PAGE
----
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Updated 12:15 p.m. Aug. 10
Google has fired the software engineer who wrote a 10-page document that reveals resentment toward efforts that the tech giant and other tech companies have taken to increase the number of its female engineering employees, including at the senior level.In the manifesto titled "Google's Ideological Echo Chamber," the engineer writes that "to achieve a more equal gender and race representation, Google has created several discriminatory practices." He argues that it's because of differences in women's preferences and abilities—not sexism—that women don't hold more tech and leadership positions.
Silicon Valley companies have taken steps to diversify their workforces and to include more female, black and Hispanic employees—and to create a more welcoming culture. In an industry where hiring numbers have been a closely guarded secret, in 2014
Google became the first of the large tech companies to publish its diversity figures. Many tech companies have since followed suit.
Viewpoint: James Damore, the Google Employee Fired for His Anti-Diversity 'Manifesto' Is (Almost Certainly) Not a Victim of a Free Speech Violation
The First Amendment to the U.S. Constitution prevents the government from restricting your speech. It doesn't restrict your employer from controlling your speech when you are at work. As the government is not involved in this case, Damore is already on shaky ground if he files a lawsuit arguing a free speech case, according to a Business Insider opinion piece.
Damore's legal problem, the writer says, is that he does not have a constitutional right to a job at Google. If he is an "at-will" employee — i.e. an ordinary employee not governed by a special contract, like a film star might have — then Google has every right to demand that he leave.
Google Flap: How to Have an Opinion and Still Keep Your Job
Google Manifesto Hits a Nerve in Silicon Valley
As tech companies work to increase the diversity of their ranks, a 10-page document allegedly written by a Google engineer — purporting to explain why more women aren't engineers — is adding fresh fuel to the fiery debate around gender bias in Silicon Valley.
"I am just kind of tired of it," said Cate Huston, a former Google engineer. "These things keep happening and the details change but the substantive portion of it is that women shouldn't be engineers are we aren't welcome."(NBC News)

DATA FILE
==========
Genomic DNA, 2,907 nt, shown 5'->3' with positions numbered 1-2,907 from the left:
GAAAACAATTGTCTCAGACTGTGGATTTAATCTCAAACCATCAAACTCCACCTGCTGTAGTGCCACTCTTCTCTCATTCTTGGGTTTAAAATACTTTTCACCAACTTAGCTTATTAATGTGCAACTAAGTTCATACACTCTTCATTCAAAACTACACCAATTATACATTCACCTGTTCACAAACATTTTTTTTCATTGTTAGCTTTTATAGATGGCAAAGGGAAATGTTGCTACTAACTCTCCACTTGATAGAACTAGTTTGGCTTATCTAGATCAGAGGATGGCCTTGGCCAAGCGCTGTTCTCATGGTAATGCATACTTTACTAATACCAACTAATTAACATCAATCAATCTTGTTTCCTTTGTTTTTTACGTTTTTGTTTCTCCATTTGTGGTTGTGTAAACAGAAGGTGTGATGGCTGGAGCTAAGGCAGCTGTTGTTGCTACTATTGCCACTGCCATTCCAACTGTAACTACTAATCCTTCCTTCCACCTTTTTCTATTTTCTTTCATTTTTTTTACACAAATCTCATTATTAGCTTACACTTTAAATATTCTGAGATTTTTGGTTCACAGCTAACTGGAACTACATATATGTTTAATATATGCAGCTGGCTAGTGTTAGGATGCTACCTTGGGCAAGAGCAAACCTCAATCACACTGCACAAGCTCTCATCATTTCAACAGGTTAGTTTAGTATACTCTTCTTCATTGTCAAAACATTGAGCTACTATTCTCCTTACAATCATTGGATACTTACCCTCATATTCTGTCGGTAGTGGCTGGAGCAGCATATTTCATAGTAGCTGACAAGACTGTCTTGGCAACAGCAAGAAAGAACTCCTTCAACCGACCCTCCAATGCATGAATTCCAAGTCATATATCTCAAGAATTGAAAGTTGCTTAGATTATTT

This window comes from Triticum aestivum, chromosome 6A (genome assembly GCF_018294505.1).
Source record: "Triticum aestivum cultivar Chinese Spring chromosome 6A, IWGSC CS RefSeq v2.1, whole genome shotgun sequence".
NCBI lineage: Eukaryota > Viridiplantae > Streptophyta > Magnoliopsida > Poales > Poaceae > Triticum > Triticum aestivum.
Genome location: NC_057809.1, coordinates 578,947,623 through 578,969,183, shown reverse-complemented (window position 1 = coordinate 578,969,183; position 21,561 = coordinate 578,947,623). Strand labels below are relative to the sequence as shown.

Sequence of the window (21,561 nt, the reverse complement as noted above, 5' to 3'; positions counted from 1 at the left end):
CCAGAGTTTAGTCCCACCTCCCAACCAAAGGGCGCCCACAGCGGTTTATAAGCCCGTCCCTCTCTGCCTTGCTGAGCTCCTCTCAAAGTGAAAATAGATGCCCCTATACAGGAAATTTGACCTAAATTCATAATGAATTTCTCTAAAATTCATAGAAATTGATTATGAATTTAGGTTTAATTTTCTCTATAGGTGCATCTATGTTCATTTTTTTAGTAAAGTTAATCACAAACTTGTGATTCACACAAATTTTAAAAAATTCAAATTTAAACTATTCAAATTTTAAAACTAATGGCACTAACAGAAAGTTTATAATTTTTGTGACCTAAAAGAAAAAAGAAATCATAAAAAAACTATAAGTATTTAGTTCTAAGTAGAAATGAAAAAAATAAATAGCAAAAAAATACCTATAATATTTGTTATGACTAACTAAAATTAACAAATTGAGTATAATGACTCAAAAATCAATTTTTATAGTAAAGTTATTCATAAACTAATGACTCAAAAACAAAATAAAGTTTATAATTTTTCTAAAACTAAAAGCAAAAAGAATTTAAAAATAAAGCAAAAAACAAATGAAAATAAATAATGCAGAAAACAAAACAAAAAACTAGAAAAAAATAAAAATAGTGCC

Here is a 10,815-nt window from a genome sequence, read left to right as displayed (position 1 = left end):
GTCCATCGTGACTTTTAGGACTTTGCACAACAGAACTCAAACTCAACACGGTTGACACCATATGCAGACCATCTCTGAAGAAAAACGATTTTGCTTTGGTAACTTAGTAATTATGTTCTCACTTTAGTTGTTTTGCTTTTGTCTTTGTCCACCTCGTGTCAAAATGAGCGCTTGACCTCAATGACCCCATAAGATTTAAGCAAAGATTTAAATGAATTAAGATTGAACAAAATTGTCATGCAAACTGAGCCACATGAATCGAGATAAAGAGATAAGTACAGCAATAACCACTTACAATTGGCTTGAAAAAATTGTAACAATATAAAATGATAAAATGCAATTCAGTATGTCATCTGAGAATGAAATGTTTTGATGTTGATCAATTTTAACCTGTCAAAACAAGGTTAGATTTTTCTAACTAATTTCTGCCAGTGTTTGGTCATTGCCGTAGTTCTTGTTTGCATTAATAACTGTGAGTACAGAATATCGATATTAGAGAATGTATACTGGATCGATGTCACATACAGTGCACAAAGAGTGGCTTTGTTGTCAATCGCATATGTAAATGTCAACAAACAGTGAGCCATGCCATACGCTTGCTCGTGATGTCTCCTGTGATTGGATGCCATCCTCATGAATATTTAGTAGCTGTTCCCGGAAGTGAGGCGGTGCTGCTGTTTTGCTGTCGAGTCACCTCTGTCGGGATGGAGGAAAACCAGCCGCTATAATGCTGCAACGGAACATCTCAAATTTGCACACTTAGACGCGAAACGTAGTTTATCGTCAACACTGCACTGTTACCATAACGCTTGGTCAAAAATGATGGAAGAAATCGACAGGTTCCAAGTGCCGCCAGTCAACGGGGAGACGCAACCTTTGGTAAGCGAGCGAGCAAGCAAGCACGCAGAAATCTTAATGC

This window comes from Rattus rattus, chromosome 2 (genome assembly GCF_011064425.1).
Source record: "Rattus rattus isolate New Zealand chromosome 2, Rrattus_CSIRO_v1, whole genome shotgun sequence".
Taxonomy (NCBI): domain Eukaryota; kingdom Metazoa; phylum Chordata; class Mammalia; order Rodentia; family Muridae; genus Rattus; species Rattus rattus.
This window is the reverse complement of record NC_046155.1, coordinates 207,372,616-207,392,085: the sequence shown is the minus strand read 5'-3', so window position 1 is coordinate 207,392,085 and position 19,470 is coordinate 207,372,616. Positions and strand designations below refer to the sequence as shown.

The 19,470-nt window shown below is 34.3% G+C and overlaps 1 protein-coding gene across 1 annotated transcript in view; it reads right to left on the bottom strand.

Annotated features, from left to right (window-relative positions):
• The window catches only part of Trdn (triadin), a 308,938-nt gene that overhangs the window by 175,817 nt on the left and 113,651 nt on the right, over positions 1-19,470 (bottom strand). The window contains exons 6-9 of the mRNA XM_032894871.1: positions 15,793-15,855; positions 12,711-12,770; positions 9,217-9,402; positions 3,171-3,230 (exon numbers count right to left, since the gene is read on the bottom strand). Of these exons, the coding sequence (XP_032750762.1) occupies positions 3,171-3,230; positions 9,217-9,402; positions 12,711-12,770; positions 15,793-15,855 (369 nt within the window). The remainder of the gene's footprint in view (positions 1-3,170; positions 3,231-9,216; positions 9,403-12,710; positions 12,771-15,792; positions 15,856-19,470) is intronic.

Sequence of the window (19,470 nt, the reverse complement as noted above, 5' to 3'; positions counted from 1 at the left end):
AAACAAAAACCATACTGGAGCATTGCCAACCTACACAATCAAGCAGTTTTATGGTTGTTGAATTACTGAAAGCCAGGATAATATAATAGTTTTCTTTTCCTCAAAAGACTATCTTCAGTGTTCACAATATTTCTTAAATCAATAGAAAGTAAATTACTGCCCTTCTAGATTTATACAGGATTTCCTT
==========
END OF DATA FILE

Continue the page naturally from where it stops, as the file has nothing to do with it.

Diversity Debate Divides Silicon Valley
Differences in women's preferences and abilities—not sexism—is the reason that women don't make up 50 percent of the company's tech and leadership positions, according to a male engineer's post, "Google's Ideological Echo Chamber." And he does not think employees can speak freely about these things at Google. The document had gone viral by early Sunday, igniting a furor. (USA Today)
Google on Anti-Diversity Manifesto: Employees Must 'Feel Safe Sharing Their Opinions'
Danielle Brown, Google's new vice president of diversity, integrity and governance, responded to the essay, telling employees in a memo that their co-worker's message "advanced incorrect assumptions about gender." She did not include a link to the employee's document, she told them, "as it's not a viewpoint that I or this company endorses, promotes or encourages" and stressed that diversity and inclusion "are a fundamental part of our values and the culture we continue to cultivate."(Motherboard)
[SHRM members-only Member2Member Solutions: Your Culture Shapes What Your Business Becomes]
So, About This Googler's Manifesto.
The conclusions of an employee's anti-diversity manifesto are backwards, a former Google engineer responded in his own blog post. "Essentially, engineering is all about cooperation, collaboration, and empathy for both your colleagues and your customers," says Yonatan Zunger. While at Google he served as chief architect for social and distinguished engineer on privacy. "It's true that women are socialized to be better at paying attention to people's emotional needs and so on — this is something that makes them better engineers, not worse ones. It's a skillset that I did not start out with, and have had to learn through years upon years of grueling work." (Medium blog post)
Women at Tech Companies Still Struggle to Reach C-Suite
Female executives in male-founded tech companies are more likely to head HR than to hold other leadership positions, and that's if they're among the relative few who make it to the C-suite, a new study reveals.
U.S. tech startups have made little headway in getting women on boards of directors and in executive suites in recent years. This despite growing industry attention on women's underrepresentation in those arenas, according to Silicon Valley Bank's (SVB's) 2017 Women in Technology Leadership report.
Google Struggles To Increase Workforce Diversity
Google hasn't made much progress on diversity. June 29, it released its annual diversity report, and it showed little improvement over last year. The tech giant still overwhelmingly employs white men. About 69 percent of its total workforce is male, and 56 percent of all employees are white. (CNN)
In Focus: Google Resists Government's Demand for Wage Data
In May, facing accusations that it has unlawfully underpaid women, Google officials testified that retrieving wage data that the Department of Labor (DOL) thinks will help show discrimination would take up to 500 hours of work and cost $100,000. The DOL said it uncovered pay disparities in a 2015 snapshot of salaries but said investigators needed an earlier snapshot to better understand the wage gap, The Guardian reported.
Google provided the DOL's Office of Federal Contract Compliance Programs with "hundreds of thousands of records" in 2016 but was sued Dec. 29, 2016, for not handing over documents that would reveal private employee contact information, according to the company.
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